Storytelling, regardless of popular opinion and certain facts and figures, inadvertently manifests a culture. As a young parent I can't help but connect the dots-past, present and future. Mothers don't have time to beat around the bush. Our eyes blinked and we have a 17 year old nephew who is DRIVING, coming closer to making his wish as a young boy come true: to be on his way toward the title: Rutgers University Alumnus.
With better knowledge, ideally we make better informed decisions. The world is changing and universities as a culture would do well to not only embrace, but institute student-alumni engagement. Divestment from fossil fuels is already propelling student alumni unification-some in university clusters.
If my Grandparents hadn't chosen to live in Teaneck, my Uncle might not have attended Rutgers and the Rutgers tote bag in my first bedroom wouldn't beingrained in my memory. R for Rachel, right?
By way of a Nina, I met 2 other Rachels and a Shane who go to Rutgers now. Rutgers students have enlivened a divestment campaign with help fromResponsible Endowments Coalition. I found out about the recent Experience Rutgers Climate Change event and road show from these students, who also shared with me that Rutgers has divested once before.
"Students at American universities were especially outraged with the laws and students at Rutgers University were very active in protesting apartheid. As a response to student and faculty sentiments, Rutgers University divested from companies that did not adhere to the Sullivan principles in 1978."
The same day of this event, these Rutgers students were told they were no longer to be on the agenda of a Board meeting, discussing divestment in some capacity. There was some talk from administrative staff about it being unprecedented. I'll leave it up to them to share what they are preparing for the remainder of the semester and beyond.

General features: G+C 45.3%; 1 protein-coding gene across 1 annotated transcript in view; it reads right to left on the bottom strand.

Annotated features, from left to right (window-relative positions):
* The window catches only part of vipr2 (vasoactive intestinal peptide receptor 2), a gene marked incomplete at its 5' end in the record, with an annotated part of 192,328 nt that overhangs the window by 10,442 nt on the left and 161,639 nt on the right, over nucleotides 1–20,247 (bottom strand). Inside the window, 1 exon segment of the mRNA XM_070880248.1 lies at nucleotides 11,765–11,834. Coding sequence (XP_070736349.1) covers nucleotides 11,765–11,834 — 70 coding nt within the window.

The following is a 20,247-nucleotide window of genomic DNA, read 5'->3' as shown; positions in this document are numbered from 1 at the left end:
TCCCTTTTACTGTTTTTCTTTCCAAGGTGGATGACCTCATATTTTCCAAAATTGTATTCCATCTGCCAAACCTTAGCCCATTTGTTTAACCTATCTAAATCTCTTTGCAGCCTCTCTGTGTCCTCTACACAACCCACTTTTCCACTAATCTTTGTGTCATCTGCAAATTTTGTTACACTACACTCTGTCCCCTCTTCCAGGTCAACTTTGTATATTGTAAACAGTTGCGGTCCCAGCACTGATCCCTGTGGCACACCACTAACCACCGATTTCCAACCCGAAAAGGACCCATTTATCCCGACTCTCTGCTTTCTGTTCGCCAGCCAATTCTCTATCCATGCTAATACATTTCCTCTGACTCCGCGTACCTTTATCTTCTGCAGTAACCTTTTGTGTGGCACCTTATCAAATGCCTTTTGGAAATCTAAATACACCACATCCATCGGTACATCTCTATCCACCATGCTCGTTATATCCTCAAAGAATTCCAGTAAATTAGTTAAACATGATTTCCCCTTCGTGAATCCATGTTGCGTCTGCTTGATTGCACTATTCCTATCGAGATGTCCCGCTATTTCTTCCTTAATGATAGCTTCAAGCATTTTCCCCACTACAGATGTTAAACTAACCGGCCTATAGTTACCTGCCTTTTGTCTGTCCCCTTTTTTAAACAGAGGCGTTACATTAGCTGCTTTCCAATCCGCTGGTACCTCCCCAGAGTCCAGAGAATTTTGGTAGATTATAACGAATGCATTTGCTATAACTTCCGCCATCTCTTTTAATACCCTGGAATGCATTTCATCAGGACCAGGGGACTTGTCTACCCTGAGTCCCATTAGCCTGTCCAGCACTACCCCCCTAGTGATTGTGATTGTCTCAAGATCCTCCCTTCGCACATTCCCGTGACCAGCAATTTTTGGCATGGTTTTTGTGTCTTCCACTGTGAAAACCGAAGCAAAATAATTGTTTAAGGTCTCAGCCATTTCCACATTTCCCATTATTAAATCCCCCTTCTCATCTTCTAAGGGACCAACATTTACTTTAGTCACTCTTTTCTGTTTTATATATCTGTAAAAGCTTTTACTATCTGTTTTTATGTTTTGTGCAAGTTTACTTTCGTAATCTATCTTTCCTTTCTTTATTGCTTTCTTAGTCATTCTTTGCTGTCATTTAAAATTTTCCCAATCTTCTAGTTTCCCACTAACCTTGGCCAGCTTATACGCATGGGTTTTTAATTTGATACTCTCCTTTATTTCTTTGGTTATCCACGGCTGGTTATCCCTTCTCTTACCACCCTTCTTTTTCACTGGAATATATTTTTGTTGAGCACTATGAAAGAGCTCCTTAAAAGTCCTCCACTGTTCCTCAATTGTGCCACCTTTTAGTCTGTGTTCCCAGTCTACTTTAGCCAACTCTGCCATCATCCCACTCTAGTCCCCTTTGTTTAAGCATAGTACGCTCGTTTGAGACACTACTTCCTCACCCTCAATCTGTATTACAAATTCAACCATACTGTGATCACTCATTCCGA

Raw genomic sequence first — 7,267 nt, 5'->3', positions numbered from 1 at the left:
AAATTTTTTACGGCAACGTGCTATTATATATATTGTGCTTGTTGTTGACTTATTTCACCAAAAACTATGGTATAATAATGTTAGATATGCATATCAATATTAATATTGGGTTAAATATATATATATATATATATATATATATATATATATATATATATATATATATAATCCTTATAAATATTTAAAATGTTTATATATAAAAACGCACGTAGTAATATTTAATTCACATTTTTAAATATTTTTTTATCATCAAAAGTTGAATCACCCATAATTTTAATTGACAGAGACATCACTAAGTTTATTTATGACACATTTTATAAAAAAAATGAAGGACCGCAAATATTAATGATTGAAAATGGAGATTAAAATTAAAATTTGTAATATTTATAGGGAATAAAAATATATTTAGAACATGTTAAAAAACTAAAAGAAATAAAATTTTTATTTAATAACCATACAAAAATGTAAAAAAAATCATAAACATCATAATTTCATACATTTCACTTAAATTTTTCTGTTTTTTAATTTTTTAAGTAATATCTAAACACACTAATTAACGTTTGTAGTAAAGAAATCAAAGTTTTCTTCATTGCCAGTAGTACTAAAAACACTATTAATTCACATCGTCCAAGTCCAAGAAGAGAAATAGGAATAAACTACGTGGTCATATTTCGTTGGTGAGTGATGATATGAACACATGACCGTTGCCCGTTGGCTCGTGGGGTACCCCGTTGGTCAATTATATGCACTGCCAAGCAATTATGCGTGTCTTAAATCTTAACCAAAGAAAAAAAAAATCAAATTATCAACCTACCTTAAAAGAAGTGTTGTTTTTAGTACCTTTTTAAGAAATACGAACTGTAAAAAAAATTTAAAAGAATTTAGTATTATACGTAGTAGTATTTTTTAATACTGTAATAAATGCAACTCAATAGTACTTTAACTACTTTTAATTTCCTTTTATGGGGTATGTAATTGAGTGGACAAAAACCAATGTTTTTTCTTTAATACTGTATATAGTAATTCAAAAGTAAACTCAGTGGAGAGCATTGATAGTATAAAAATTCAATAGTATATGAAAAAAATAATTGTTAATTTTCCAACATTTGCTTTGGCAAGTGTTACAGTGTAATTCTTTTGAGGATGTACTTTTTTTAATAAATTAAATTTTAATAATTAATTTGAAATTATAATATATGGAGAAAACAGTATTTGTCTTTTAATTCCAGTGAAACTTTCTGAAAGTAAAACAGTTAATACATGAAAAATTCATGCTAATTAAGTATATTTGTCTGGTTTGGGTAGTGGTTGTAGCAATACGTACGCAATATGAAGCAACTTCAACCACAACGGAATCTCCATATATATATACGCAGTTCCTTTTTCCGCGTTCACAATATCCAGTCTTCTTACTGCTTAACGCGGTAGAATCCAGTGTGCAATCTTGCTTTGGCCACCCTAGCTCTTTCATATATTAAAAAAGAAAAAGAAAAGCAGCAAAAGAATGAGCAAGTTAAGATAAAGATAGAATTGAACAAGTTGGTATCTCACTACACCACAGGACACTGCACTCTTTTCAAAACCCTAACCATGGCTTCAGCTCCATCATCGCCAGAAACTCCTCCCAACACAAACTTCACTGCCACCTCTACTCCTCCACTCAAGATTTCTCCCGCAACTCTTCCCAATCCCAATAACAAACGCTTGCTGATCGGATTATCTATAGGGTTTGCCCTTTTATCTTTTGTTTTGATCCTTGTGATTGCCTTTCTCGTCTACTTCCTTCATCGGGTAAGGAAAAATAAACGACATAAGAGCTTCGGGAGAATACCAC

During the Q&A session at this first Rutgers Alumni Association event I have attended in 11 years, when one Rachel spoke up and out, with support of alumni, the students were all of a sudden back on the agenda. When President Barchi spoke, I heard too much defeat. The school’s curriculum and organizational structure could benefit from sustainability strategies, one of which is divestment. I listened attentively knowing that I successfully used the community organizing foundation I gained at Rutgers to ensure The New School practiced sustainability inside and out of every branch while I was a graduate student there; that effort is still ongoing.
As a student, Rutgers University President Richard L. McCormick convened all of us student leaders in Newark, a midpoint between New Brunswick and Camden. The purpose was to gauge our ideas and concerns about campus life. He was the first person to tell me we could infiltrate the legislature, follow the funding or lack thereof. He got me excited about what we could do as student leaders in the great state of New Jersey and beyond. He sought us out and continuously and deeply engaged with us, as did Dr. Emmet A. Dennis, Amy Vojta, Rabbi Baruch Goodman, et al.
Back in the Spring of 2004, President McCormick invited student leaders to a presentation concerning proposals for the then 2008 master plan. We saw 2 proposals:
1) A greener campus, incorporating a light rail to better connect the university
2) More roads, perpetual infrastructure funded by Exxon.
While we all clearly wanted option 1, likely funding and politics chose option 2. And so it goes...
Higher education organizations and spaces are rich stomping grounds for students to get their initial foray into real life community building. Following the money trail is the first task I engage in when buying produce, considering taking on a new client or choosing to donate or invest.
The control of the story is what I both empower and expect from students and alumni to take back. It's ours and our future hangs in the balance. The second road show stop in Philadelphia, PA is already over and the next one in Washington, D.C. is slated for later this month. The science shared by these wonderful Rutgers professors is already cited by POTUS and I’m a New Jersey mother both terrified and optimistic about our planet’s future.
Years ago, before she was a mainstream media talking head, Rachel Maddow told radio show listeners to go out and become investigative journalists. "All you aspiring lawyers out there, become an investigative journalist." Her words echo true now and will always. What if we use our myriad devices and storytelling platforms to bring our planet’s chaos to a halt?
The unification of students and alumni on campuses throughout the globe has tremendous potential for significant impact in our climate crisis. This is about a lot of people doing a little bit, in unison-and the 20 somethings finally outnumber the baby boomers. Let’s get organized.